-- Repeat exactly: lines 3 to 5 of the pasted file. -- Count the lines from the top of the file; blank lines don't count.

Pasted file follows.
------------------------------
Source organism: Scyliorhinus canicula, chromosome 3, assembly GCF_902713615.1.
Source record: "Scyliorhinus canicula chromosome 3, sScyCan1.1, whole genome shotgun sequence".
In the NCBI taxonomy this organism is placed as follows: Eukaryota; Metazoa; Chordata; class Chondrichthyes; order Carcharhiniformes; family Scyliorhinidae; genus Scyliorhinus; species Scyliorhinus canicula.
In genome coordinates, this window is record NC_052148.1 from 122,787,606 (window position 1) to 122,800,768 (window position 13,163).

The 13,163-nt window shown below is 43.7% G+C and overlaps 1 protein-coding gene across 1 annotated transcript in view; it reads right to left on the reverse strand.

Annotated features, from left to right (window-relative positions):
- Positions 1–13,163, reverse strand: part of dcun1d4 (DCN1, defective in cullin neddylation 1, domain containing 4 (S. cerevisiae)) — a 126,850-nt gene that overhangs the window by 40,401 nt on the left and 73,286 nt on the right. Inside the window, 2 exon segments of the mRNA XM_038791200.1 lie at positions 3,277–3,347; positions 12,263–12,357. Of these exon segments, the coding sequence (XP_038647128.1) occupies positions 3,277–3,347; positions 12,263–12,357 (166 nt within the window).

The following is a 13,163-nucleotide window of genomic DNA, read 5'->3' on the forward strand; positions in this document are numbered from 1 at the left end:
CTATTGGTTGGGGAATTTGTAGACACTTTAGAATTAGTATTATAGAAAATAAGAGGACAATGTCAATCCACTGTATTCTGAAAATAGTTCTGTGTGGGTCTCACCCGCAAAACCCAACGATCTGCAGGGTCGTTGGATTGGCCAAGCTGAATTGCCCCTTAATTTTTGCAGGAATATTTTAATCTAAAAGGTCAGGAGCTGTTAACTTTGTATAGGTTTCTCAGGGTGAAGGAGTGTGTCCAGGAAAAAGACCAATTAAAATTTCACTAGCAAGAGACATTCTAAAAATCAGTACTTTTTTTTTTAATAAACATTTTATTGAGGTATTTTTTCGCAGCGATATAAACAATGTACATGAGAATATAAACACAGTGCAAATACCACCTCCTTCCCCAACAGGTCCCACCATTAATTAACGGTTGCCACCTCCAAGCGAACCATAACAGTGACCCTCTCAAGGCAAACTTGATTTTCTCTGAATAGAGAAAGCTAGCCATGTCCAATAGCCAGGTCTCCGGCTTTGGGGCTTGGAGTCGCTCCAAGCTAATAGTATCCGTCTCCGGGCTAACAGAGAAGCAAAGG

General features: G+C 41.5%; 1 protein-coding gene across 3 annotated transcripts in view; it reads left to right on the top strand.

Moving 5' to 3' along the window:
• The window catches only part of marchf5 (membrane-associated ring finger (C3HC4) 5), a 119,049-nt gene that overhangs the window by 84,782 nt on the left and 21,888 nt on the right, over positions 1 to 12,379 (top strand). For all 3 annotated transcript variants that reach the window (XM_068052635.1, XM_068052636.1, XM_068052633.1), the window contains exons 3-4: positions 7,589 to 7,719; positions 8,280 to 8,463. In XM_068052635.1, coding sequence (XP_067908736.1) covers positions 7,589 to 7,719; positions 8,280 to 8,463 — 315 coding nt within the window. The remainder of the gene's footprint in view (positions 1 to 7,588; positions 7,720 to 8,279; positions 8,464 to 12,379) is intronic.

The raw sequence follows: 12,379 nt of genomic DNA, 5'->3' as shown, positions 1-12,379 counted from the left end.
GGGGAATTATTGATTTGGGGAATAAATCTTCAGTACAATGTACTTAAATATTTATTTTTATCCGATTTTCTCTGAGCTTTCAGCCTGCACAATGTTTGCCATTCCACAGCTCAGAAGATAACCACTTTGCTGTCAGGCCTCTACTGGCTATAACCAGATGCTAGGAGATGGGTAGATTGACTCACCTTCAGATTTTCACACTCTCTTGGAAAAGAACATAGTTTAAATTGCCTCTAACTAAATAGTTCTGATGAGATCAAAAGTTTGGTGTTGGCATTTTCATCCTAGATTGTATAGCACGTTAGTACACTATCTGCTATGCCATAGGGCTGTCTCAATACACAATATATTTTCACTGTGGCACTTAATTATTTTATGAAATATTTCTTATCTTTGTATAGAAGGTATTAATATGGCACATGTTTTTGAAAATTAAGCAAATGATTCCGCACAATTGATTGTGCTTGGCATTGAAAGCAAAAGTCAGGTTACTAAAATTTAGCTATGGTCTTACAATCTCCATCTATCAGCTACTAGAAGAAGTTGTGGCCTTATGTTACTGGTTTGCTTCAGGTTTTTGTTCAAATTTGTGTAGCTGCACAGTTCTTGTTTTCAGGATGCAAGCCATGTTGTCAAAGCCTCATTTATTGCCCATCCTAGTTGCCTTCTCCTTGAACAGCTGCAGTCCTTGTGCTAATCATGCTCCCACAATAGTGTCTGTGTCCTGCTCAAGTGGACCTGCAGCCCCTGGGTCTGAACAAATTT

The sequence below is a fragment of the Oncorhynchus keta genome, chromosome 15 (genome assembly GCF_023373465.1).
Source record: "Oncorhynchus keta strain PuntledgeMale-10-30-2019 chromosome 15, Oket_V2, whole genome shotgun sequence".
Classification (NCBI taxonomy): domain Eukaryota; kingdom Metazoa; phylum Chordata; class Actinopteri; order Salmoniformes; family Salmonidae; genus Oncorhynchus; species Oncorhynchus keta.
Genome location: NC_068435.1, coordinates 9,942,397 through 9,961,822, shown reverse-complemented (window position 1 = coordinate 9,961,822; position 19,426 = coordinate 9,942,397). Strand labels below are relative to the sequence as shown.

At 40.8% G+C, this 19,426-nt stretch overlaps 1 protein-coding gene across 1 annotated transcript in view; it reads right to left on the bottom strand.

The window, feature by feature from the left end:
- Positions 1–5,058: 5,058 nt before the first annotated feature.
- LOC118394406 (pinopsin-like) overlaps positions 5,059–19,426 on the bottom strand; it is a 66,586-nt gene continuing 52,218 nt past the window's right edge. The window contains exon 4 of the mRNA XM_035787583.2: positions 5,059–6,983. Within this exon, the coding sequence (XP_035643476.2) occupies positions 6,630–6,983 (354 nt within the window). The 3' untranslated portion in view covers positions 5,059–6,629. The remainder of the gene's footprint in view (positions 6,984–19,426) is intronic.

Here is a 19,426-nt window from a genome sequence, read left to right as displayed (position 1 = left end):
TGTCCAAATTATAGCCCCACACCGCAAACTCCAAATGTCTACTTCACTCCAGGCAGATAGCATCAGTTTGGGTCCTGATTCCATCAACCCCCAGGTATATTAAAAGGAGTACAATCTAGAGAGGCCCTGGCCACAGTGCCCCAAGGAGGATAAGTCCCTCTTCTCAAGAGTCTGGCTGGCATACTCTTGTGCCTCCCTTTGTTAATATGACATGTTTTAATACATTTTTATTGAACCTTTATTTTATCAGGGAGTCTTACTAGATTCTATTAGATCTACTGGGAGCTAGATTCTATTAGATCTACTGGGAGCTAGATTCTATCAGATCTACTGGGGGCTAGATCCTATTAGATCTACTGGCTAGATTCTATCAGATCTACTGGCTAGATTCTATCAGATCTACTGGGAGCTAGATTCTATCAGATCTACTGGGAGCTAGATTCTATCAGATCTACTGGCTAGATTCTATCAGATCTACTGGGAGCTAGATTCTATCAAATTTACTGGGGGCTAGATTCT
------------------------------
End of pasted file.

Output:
In the NCBI taxonomy this organism is placed as follows: Eukaryota; Metazoa; Chordata; class Chondrichthyes; order Carcharhiniformes; family Scyliorhinidae; genus Scyliorhinus; species Scyliorhinus canicula.
In genome coordinates, this window is record NC_052148.1 from 122,787,606 (window position 1) to 122,800,768 (window position 13,163).

The 13,163-nt window shown below is 43.7% G+C and overlaps 1 protein-coding gene across 1 annotated transcript in view; it reads right to left on the reverse strand.